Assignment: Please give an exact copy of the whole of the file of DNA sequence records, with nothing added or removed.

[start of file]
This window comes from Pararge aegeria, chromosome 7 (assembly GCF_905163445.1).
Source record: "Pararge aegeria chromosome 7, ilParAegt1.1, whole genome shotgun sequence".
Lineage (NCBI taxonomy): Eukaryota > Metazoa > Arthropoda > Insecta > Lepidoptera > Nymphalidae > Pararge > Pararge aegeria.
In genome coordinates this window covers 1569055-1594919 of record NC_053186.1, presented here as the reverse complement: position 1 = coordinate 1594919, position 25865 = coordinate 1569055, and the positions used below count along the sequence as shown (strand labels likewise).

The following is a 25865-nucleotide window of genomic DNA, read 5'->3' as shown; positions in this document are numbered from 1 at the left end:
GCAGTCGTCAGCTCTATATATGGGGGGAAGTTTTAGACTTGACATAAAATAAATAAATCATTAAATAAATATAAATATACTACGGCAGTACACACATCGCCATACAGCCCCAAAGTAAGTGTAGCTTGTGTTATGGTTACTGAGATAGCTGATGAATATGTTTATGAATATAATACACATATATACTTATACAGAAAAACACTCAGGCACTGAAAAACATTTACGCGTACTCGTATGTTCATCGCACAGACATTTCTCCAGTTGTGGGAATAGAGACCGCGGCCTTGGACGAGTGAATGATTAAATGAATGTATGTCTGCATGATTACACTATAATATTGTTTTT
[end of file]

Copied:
This window comes from Pararge aegeria, chromosome 7 (assembly GCF_905163445.1).
Source record: "Pararge aegeria chromosome 7, ilParAegt1.1, whole genome shotgun sequence".
Lineage (NCBI taxonomy): Eukaryota > Metazoa > Arthropoda > Insecta > Lepidoptera > Nymphalidae > Pararge > Pararge aegeria.
In genome coordinates this window covers 1569055-1594919 of record NC_053186.1, presented here as the reverse complement: position 1 = coordinate 1594919, position 25865 = coordinate 1569055, and the positions used below count along the sequence as shown (strand labels likewise).

The following is a 25865-nucleotide window of genomic DNA, read 5'->3' as shown; positions in this document are numbered from 1 at the left end:
GCAGTCGTCAGCTCTATATATGGGGGGAAGTTTTAGACTTGACATAAAATAAATAAATCATTAAATAAATATAAATATACTACGGCAGTACACACATCGCCATACAGCCCCAAAGTAAGTGTAGCTTGTGTTATGGTTACTGAGATAGCTGATGAATATGTTTATGAATATAATACACATATATACTTATACAGAAAAACACTCAGGCACTGAAAAACATTTACGCGTACTCGTATGTTCATCGCACAGACATTTCTCCAGTTGTGGGAATAGAGACCGCGGCCTTGGACGAGTGAATGATTAAATGAATGTATGTCTGCATGATTACACTATAATATTGTTTTT